Audi’s Big Ego $79,000 A8 Uber-Sedan Fights for Alpha Dominance
It’s a good time to be in the market for a big, black car.
This is the Golden Age for executive-style sedans, those urbane missiles stealthily idling outside halls of power.
Audi’s latest entry is its fourth-generation A8 flagship, a brash four-door that starts at $78,925 and is being released this month.
This time around the Ingolstadt, Germany-based company isn’t just facing segment stalwarts Mercedes-Benz S-Class and BMW 7 Series. It’s going against the fantastic Jaguar XJ, the four-door Porsche Panamera and even an Aston Martin.
Like any fight for alpha domination, it’s going to get nasty.
Audi is on a mission to increase market share and decided to bypass an evolutionary design and go for the throat -- mainly by dumping its traditional understated look. The ostentatious new A8 wears its wealth like a lion’s mane.
Just look at the vainglorious grill. Actually, I dare you not to look at it. Eight horizontal blades barring a massive black maw, it encompasses the entire span from hood to underside.
The sedan isn’t any less bold from the side, with three strong lines spanning the body, signaling depth and movement. Confident 19-inch wheels fill out the arches. The BMW 7 Series seems sober by comparison, the Mercedes S-Class downright dowdy.
I tested the regular-wheelbase version. It’s 5.1 inches shorter than the extended-wheelbase sedan, sacrificing rear legroom. From the driver’s seat with seatbelt on, I still couldn’t touch the rear seat. Still, one wonders what executive underachiever would opt for the stumpier model. The A8 L starts at $84,875.
For really big egos, a 500-horsepower 12-cylinder engine will be available next spring.
Yet my enjoyment and creeping sense of entitlement hit a serious bump when I put it into drive. The A8 is gifted with sporting elements like an aluminum frame and all-wheel-drive, but the steering is all wrong.
The power steering is speed sensitive, so that the steering wheel is easy to turn in a parking lot and becomes firmer as you speed up -- on the highway for instance. BMW uses a similar setup and it has rarely bothered me.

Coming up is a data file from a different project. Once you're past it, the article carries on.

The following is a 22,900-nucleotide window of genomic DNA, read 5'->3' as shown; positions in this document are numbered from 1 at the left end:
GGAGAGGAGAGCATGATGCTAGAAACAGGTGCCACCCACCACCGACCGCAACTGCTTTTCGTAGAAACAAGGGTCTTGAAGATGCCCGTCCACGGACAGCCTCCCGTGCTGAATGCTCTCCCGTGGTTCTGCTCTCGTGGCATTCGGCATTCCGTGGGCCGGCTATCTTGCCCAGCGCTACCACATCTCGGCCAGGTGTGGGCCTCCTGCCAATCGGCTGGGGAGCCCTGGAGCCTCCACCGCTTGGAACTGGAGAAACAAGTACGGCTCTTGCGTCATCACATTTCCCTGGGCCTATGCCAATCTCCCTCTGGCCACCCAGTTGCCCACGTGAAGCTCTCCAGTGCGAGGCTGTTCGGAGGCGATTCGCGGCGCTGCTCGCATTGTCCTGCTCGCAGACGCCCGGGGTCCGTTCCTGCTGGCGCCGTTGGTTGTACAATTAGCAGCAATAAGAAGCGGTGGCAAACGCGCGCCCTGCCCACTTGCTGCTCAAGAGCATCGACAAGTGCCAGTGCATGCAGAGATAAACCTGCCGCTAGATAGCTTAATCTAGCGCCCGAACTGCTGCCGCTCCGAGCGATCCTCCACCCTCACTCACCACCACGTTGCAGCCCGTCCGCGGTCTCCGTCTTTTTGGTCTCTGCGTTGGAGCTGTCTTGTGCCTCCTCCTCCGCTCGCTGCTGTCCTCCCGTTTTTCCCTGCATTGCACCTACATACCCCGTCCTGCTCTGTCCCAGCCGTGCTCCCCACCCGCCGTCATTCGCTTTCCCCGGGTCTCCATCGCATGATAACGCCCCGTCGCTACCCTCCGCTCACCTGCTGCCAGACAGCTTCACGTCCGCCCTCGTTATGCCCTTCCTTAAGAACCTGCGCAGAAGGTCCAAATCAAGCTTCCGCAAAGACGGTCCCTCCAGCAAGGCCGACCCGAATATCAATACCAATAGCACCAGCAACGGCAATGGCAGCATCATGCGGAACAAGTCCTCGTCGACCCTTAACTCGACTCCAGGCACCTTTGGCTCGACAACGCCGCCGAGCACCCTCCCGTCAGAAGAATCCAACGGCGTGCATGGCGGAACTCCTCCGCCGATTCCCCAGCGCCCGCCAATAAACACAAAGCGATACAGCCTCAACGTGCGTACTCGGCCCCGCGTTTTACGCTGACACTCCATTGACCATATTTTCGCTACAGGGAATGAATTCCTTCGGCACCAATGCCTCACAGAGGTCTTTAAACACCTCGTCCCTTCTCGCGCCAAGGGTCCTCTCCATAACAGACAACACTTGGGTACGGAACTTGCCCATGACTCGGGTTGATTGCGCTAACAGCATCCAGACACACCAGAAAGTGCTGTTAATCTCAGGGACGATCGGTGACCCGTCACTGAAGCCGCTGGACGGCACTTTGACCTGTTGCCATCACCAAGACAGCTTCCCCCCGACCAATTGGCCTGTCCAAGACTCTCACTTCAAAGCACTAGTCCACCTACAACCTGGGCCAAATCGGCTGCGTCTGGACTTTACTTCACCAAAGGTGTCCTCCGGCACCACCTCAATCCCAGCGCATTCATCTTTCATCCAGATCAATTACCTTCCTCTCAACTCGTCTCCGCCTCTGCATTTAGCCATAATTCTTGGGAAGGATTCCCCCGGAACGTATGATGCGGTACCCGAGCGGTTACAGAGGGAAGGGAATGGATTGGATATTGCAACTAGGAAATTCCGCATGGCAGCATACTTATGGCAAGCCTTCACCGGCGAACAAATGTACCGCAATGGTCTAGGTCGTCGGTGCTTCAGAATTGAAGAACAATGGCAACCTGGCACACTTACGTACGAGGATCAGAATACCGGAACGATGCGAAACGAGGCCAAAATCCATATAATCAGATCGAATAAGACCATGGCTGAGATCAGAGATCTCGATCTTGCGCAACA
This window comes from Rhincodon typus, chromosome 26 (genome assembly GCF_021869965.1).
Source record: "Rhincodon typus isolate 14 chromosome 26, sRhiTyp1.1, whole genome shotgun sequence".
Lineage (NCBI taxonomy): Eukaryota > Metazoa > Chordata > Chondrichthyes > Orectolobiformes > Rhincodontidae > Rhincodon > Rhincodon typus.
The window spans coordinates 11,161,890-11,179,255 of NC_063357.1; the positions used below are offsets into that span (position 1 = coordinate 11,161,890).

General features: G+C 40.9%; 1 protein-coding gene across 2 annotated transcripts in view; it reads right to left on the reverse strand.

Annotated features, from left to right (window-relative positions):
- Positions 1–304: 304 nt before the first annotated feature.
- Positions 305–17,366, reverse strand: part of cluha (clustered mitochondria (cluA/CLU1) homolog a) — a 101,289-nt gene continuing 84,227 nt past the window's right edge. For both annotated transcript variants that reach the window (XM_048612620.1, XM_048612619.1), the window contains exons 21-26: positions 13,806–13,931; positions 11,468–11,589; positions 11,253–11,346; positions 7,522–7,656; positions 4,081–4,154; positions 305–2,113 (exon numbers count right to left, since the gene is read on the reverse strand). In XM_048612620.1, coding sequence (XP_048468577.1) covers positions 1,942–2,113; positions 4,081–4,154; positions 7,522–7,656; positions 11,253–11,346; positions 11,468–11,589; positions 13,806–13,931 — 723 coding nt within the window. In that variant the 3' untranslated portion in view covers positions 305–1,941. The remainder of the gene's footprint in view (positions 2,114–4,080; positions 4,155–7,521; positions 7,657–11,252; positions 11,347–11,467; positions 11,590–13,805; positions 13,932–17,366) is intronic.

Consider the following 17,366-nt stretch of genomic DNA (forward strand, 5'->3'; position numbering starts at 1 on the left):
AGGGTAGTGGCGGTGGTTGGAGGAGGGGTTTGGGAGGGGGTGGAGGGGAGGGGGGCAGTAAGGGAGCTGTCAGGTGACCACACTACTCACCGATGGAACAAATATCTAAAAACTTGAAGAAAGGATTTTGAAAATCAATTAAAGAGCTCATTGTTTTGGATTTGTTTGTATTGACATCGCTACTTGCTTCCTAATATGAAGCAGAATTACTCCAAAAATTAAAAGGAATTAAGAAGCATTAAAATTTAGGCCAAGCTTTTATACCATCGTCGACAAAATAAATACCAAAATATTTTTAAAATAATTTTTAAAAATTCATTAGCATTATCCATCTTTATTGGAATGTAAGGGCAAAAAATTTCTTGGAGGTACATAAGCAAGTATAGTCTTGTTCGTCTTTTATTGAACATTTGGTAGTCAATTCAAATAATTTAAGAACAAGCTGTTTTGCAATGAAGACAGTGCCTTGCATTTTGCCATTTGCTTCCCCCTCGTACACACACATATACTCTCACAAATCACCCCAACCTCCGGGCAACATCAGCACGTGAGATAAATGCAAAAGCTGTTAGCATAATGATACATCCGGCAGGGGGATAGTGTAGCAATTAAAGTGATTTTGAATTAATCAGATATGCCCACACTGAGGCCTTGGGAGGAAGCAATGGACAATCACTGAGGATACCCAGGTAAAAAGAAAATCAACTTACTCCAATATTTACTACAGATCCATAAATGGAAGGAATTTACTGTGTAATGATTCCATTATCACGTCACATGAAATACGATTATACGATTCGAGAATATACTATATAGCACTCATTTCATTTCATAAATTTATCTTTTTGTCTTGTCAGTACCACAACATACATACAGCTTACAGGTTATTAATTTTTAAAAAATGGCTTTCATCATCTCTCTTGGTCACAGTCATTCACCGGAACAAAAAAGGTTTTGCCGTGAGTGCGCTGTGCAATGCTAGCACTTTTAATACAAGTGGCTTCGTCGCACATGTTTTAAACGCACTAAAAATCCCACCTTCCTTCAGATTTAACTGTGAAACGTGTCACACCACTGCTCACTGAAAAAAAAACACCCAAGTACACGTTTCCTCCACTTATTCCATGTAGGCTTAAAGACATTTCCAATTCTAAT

Yet the A8’s wheel feels particularly numb and lifeless, any connection to the road underneath the tires lost in a digital ghost world.
It’s actually worse in the sporting-minded “dynamic” mode, when it feels like you’re fighting against the wheel. Hopes for fun on a narrow back road leaked away as I tried to figure out how much traction I had on the wet asphalt. I soon gave up and backed off.
I suspect it’s a matter of tuning the system. That’s a shame, as the eight-speed transmission and 4.2-liter, direct- injected V-8 work in easy harmony, and the 372 horses lend ample power. There may be a great ride lurking in there, but I prefer the in-your-face verve of the Jaguar XJ, which gets 385 horsepower from its base V-8 and has no kinks to work out.
What is undeniable is the power of the interior. While the XJ and the 7 Series have superb cockpits, the A8’s mix of shiny tech and man-cave comforts is hard to beat.
Alcantara, leather, pretty wood, shiny aluminum, high- definition screens: They cover every inch of the inside in a luxurious jigsaw.
This class of car often becomes a war of numbers. The power seats have 18 adjustments; the available Bang & Olufsen stereo 19 speakers and 1,400 watts of power.
I even liked the massaging features in the front seats, a technology I previously deemed insufferable and alien-feeling.
There’s no lack of innovation, either. Most cool is the infotainment system’s new touchpad, which allows you to draw letters on its surface with a fingertip. After a few minutes of practice, you can input a destination easily and quickly. The flat shifter is placed just behind so you can rest your palm on it. Genius.
My test car came to $88,625. It lacked the available sport differential and torque-vectoring systems, both of which would have aided the handling. It included 20-inch summer tires ($1,200) and LED headlights bright enough to blind Apollo ($1,400).
There’s always a question when evaluating an uber-sedan, especially the long-wheelbase versions: Is it aimed at a self- driving titan or a puppeteer who prefers the back seat? Once you get in this price territory, it really shouldn’t matter. Everybody better be happy.
It’s odd that Audi thought of everything except perfecting the most elemental bit -- driving. For this, the Porsche Panamera, Jaguar XJ, 7 Series and Aston Martin Rapide take driving honors over the A8.
(At twice the price, the Rapide wins the beauty contest, but lags miles behind in terms of electronics and back-seat comfort.)
Stuck in traffic, the A8 comes out on top. It’s only when you get moving again that the picture becomes more clouded.
The 2011 Audi A8 at a Glance
Engine: 4.2-liter V-8 with 372 horsepower and 328 pound- feet of torque.
Transmission: 8-speed automatic.
Speed: 0 to 60 mph in about 5.6 seconds.
Gas mileage per gallon: 17 city; 27 highway.
Price as tested: $88,625.
Best feature: The wow-worthy interior.
Worst feature: The dead steering.
Target buyer: The titan who’s stuck in traffic.
(Jason H. Harper writes about autos for Muse, the arts and leisure section of Bloomberg News. The opinions expressed are his own.)
To contact the writer of this column: Jason H. Harper at Jason@JasonHharper.com or follow on Twitter @JasonHarperSpin.
To contact the editor responsible for this column: Manuela Hoelterhoff in New York at firstname.lastname@example.org.